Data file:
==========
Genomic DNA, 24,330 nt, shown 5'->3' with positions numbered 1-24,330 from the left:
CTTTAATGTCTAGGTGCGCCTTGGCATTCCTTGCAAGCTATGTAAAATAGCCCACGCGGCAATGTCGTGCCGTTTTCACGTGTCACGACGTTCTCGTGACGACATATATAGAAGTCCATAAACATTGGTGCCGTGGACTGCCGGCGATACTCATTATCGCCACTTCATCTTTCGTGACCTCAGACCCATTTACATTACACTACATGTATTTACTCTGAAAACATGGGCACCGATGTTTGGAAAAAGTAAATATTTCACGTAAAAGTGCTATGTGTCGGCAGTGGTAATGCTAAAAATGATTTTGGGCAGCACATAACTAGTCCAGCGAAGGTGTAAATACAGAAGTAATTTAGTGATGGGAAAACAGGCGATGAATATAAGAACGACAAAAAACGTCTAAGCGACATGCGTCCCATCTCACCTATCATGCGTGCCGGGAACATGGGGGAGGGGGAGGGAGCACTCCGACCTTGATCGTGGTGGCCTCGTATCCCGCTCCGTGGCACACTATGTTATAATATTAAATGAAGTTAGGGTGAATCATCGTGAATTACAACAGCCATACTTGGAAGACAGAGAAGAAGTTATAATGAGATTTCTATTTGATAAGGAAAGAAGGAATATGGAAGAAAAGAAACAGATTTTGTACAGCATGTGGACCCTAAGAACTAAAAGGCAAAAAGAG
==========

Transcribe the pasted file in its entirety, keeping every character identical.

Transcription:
Genomic DNA, 24,330 nt, shown 5'->3' with positions numbered 1-24,330 from the left:
CTTTAATGTCTAGGTGCGCCTTGGCATTCCTTGCAAGCTATGTAAAATAGCCCACGCGGCAATGTCGTGCCGTTTTCACGTGTCACGACGTTCTCGTGACGACATATATAGAAGTCCATAAACATTGGTGCCGTGGACTGCCGGCGATACTCATTATCGCCACTTCATCTTTCGTGACCTCAGACCCATTTACATTACACTACATGTATTTACTCTGAAAACATGGGCACCGATGTTTGGAAAAAGTAAATATTTCACGTAAAAGTGCTATGTGTCGGCAGTGGTAATGCTAAAAATGATTTTGGGCAGCACATAACTAGTCCAGCGAAGGTGTAAATACAGAAGTAATTTAGTGATGGGAAAACAGGCGATGAATATAAGAACGACAAAAAACGTCTAAGCGACATGCGTCCCATCTCACCTATCATGCGTGCCGGGAACATGGGGGAGGGGGAGGGAGCACTCCGACCTTGATCGTGGTGGCCTCGTATCCCGCTCCGTGGCACACTATGTTATAATATTAAATGAAGTTAGGGTGAATCATCGTGAATTACAACAGCCATACTTGGAAGACAGAGAAGAAGTTATAATGAGATTTCTATTTGATAAGGAAAGAAGGAATATGGAAGAAAAGAAACAGATTTTGTACAGCATGTGGACCCTAAGAACTAAAAGGCAAAAAGAG